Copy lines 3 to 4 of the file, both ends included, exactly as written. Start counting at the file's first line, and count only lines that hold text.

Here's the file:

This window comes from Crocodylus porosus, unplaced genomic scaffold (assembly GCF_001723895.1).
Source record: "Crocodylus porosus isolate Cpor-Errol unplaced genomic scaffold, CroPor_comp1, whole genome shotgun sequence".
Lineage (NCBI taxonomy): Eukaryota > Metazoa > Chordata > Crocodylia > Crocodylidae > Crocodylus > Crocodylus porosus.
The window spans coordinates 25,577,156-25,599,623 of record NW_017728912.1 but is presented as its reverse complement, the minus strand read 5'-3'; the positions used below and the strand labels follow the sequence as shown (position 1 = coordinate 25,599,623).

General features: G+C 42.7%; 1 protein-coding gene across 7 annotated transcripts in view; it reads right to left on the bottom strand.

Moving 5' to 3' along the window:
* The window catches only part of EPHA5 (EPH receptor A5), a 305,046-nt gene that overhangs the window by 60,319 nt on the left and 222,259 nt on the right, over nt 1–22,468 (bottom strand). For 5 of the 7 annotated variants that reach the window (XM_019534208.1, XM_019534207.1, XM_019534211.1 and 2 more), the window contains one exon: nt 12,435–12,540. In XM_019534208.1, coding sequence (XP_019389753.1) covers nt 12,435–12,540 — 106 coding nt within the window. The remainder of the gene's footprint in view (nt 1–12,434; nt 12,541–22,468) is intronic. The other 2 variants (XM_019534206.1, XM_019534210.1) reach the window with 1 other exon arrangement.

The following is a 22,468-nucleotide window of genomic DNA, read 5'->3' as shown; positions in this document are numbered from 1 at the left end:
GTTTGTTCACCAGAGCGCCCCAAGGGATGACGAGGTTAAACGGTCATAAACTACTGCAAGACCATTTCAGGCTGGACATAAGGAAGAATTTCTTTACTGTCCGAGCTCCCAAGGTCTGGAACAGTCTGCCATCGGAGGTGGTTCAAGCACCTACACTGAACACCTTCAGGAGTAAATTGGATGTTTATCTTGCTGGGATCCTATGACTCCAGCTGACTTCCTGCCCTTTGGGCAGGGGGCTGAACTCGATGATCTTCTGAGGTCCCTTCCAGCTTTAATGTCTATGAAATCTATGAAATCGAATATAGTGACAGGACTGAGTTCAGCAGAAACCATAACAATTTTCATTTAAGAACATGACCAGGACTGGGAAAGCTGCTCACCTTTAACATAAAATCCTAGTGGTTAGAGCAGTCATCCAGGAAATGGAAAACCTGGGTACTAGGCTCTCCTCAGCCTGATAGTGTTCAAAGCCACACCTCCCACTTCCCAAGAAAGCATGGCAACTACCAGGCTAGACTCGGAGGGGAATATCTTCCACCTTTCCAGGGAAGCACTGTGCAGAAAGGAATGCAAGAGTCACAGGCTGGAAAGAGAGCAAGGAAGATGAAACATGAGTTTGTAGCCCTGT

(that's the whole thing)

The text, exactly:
Lineage (NCBI taxonomy): Eukaryota > Metazoa > Chordata > Crocodylia > Crocodylidae > Crocodylus > Crocodylus porosus.
The window spans coordinates 25,577,156-25,599,623 of record NW_017728912.1 but is presented as its reverse complement, the minus strand read 5'-3'; the positions used below and the strand labels follow the sequence as shown (position 1 = coordinate 25,599,623).